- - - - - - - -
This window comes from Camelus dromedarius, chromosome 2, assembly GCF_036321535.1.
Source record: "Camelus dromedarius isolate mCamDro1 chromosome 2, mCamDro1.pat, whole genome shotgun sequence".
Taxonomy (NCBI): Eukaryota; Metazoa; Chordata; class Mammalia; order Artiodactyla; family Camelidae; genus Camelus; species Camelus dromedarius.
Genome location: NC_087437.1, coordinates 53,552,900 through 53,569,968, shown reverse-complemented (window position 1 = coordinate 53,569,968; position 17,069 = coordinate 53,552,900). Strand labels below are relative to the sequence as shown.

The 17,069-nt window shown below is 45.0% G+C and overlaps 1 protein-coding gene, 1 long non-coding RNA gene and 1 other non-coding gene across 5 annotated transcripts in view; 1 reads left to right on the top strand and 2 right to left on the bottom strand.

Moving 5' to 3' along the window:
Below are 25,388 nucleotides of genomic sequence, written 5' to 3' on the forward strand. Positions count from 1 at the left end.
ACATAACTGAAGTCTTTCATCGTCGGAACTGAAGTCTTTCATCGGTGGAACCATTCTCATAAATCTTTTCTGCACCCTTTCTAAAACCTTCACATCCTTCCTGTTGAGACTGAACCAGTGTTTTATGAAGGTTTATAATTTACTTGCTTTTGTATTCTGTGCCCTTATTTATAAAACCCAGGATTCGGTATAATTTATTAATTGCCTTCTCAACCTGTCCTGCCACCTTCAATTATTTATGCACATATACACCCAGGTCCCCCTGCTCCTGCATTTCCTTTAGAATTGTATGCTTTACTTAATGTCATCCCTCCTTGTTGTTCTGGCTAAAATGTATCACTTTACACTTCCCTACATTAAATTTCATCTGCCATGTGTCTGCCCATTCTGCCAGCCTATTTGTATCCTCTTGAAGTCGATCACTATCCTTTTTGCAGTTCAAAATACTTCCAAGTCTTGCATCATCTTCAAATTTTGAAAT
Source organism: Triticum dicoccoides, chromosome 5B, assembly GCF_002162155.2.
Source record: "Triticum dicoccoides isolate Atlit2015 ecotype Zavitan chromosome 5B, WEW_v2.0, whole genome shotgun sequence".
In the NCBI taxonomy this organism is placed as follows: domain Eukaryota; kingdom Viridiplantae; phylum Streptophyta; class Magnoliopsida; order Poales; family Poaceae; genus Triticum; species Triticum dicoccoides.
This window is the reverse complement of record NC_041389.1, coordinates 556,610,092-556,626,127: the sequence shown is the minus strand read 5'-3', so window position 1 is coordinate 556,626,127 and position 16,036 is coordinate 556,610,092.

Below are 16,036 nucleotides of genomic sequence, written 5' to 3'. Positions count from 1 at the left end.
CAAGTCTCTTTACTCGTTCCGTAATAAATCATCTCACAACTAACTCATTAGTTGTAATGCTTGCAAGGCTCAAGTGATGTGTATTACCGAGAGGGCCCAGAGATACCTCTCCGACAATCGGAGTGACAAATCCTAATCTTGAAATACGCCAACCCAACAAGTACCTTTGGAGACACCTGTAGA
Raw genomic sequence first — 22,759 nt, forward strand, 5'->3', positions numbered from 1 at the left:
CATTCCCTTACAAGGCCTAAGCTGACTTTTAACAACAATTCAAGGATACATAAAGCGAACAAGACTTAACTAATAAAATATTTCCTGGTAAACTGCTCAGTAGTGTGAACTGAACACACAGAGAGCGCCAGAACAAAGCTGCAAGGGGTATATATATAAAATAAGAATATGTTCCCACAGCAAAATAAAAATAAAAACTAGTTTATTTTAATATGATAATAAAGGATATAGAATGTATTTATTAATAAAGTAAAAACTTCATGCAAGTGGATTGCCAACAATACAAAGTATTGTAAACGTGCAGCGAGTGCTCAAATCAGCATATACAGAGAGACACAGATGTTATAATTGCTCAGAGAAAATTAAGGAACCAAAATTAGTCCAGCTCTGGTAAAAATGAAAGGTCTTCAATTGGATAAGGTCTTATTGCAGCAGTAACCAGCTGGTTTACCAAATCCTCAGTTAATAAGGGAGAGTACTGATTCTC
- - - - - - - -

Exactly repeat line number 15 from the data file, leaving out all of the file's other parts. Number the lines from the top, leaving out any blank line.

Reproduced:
Raw genomic sequence first — 22,759 nt, forward strand, 5'->3', positions numbered from 1 at the left: